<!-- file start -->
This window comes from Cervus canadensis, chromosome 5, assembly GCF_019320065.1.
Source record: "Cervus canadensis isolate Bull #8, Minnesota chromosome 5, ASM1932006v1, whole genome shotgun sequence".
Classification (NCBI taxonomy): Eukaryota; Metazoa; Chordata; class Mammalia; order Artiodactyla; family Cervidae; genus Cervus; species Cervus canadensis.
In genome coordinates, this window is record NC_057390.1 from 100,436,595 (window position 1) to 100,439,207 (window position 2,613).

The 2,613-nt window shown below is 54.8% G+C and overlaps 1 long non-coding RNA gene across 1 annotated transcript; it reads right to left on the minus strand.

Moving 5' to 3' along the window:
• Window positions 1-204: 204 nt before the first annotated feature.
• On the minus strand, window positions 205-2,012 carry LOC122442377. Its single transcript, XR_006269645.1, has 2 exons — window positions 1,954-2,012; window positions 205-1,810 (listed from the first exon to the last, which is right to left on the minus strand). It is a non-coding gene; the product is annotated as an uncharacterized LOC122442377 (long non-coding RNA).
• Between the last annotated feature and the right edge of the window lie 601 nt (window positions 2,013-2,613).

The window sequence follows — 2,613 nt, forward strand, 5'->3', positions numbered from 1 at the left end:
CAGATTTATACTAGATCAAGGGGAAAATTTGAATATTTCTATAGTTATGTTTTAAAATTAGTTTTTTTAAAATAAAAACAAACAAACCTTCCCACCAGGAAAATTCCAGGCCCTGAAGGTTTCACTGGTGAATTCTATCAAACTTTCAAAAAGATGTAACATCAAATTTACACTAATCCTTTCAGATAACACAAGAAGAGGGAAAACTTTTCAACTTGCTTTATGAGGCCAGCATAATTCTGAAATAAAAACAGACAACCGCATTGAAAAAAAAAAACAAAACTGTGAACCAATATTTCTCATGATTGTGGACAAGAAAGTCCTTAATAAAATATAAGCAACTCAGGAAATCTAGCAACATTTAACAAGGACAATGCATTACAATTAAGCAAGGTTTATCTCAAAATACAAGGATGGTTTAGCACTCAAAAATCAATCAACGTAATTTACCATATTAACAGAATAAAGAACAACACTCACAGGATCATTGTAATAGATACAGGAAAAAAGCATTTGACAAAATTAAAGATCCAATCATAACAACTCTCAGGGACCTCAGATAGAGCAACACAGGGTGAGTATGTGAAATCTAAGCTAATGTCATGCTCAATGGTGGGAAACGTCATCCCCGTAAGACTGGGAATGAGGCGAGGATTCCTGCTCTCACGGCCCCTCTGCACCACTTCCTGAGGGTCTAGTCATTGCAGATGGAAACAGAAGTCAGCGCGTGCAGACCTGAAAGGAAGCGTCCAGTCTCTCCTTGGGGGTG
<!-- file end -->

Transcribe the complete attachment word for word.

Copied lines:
This window comes from Cervus canadensis, chromosome 5, assembly GCF_019320065.1.
Source record: "Cervus canadensis isolate Bull #8, Minnesota chromosome 5, ASM1932006v1, whole genome shotgun sequence".
Classification (NCBI taxonomy): Eukaryota; Metazoa; Chordata; class Mammalia; order Artiodactyla; family Cervidae; genus Cervus; species Cervus canadensis.
In genome coordinates, this window is record NC_057390.1 from 100,436,595 (window position 1) to 100,439,207 (window position 2,613).

The 2,613-nt window shown below is 54.8% G+C and overlaps 1 long non-coding RNA gene across 1 annotated transcript; it reads right to left on the minus strand.

Moving 5' to 3' along the window:
• Window positions 1-204: 204 nt before the first annotated feature.
• On the minus strand, window positions 205-2,012 carry LOC122442377. Its single transcript, XR_006269645.1, has 2 exons — window positions 1,954-2,012; window positions 205-1,810 (listed from the first exon to the last, which is right to left on the minus strand). It is a non-coding gene; the product is annotated as an uncharacterized LOC122442377 (long non-coding RNA).
• Between the last annotated feature and the right edge of the window lie 601 nt (window positions 2,013-2,613).

The window sequence follows — 2,613 nt, forward strand, 5'->3', positions numbered from 1 at the left end:
CAGATTTATACTAGATCAAGGGGAAAATTTGAATATTTCTATAGTTATGTTTTAAAATTAGTTTTTTTAAAATAAAAACAAACAAACCTTCCCACCAGGAAAATTCCAGGCCCTGAAGGTTTCACTGGTGAATTCTATCAAACTTTCAAAAAGATGTAACATCAAATTTACACTAATCCTTTCAGATAACACAAGAAGAGGGAAAACTTTTCAACTTGCTTTATGAGGCCAGCATAATTCTGAAATAAAAACAGACAACCGCATTGAAAAAAAAAAACAAAACTGTGAACCAATATTTCTCATGATTGTGGACAAGAAAGTCCTTAATAAAATATAAGCAACTCAGGAAATCTAGCAACATTTAACAAGGACAATGCATTACAATTAAGCAAGGTTTATCTCAAAATACAAGGATGGTTTAGCACTCAAAAATCAATCAACGTAATTTACCATATTAACAGAATAAAGAACAACACTCACAGGATCATTGTAATAGATACAGGAAAAAAGCATTTGACAAAATTAAAGATCCAATCATAACAACTCTCAGGGACCTCAGATAGAGCAACACAGGGTGAGTATGTGAAATCTAAGCTAATGTCATGCTCAATGGTGGGAAACGTCATCCCCGTAAGACTGGGAATGAGGCGAGGATTCCTGCTCTCACGGCCCCTCTGCACCACTTCCTGAGGGTCTAGTCATTGCAGATGGAAACAGAAGTCAGCGCGTGCAGACCTGAAAGGAAGCGTCCAGTCTCTCCTTGGGGGTG